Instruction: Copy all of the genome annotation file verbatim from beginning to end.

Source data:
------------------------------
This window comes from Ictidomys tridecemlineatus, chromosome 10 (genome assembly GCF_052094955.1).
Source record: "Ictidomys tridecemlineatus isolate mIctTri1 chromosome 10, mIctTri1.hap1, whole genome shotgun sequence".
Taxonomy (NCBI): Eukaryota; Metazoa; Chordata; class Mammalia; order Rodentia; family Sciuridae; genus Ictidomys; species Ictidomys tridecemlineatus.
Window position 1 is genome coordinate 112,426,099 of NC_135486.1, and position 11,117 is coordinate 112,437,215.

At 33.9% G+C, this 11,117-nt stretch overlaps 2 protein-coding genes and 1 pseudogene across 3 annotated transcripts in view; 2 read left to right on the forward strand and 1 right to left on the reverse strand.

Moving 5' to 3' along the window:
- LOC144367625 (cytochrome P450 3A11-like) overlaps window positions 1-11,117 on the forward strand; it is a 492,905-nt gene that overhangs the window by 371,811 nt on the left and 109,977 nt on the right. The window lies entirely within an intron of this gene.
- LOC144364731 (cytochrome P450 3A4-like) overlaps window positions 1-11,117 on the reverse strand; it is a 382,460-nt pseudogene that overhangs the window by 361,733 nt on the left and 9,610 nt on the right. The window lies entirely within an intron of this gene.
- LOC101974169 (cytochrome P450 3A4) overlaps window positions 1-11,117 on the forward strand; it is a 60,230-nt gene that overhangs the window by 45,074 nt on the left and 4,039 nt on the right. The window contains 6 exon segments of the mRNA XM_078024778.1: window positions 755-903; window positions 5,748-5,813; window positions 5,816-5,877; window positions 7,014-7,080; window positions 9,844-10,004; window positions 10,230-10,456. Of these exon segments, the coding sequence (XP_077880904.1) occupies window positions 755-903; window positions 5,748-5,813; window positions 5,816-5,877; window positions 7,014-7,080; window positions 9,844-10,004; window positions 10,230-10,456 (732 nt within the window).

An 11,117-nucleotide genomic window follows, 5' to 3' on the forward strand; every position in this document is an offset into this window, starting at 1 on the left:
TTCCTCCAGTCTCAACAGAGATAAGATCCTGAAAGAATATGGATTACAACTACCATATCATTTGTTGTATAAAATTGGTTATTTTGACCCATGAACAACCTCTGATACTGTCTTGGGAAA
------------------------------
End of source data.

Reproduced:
This window comes from Ictidomys tridecemlineatus, chromosome 10 (genome assembly GCF_052094955.1).
Source record: "Ictidomys tridecemlineatus isolate mIctTri1 chromosome 10, mIctTri1.hap1, whole genome shotgun sequence".
Taxonomy (NCBI): Eukaryota; Metazoa; Chordata; class Mammalia; order Rodentia; family Sciuridae; genus Ictidomys; species Ictidomys tridecemlineatus.
Window position 1 is genome coordinate 112,426,099 of NC_135486.1, and position 11,117 is coordinate 112,437,215.

At 33.9% G+C, this 11,117-nt stretch overlaps 2 protein-coding genes and 1 pseudogene across 3 annotated transcripts in view; 2 read left to right on the forward strand and 1 right to left on the reverse strand.

Moving 5' to 3' along the window:
- LOC144367625 (cytochrome P450 3A11-like) overlaps window positions 1-11,117 on the forward strand; it is a 492,905-nt gene that overhangs the window by 371,811 nt on the left and 109,977 nt on the right. The window lies entirely within an intron of this gene.
- LOC144364731 (cytochrome P450 3A4-like) overlaps window positions 1-11,117 on the reverse strand; it is a 382,460-nt pseudogene that overhangs the window by 361,733 nt on the left and 9,610 nt on the right. The window lies entirely within an intron of this gene.
- LOC101974169 (cytochrome P450 3A4) overlaps window positions 1-11,117 on the forward strand; it is a 60,230-nt gene that overhangs the window by 45,074 nt on the left and 4,039 nt on the right. The window contains 6 exon segments of the mRNA XM_078024778.1: window positions 755-903; window positions 5,748-5,813; window positions 5,816-5,877; window positions 7,014-7,080; window positions 9,844-10,004; window positions 10,230-10,456. Of these exon segments, the coding sequence (XP_077880904.1) occupies window positions 755-903; window positions 5,748-5,813; window positions 5,816-5,877; window positions 7,014-7,080; window positions 9,844-10,004; window positions 10,230-10,456 (732 nt within the window).

An 11,117-nucleotide genomic window follows, 5' to 3' on the forward strand; every position in this document is an offset into this window, starting at 1 on the left:
TTCCTCCAGTCTCAACAGAGATAAGATCCTGAAAGAATATGGATTACAACTACCATATCATTTGTTGTATAAAATTGGTTATTTTGACCCATGAACAACCTCTGATACTGTCTTGGGAAA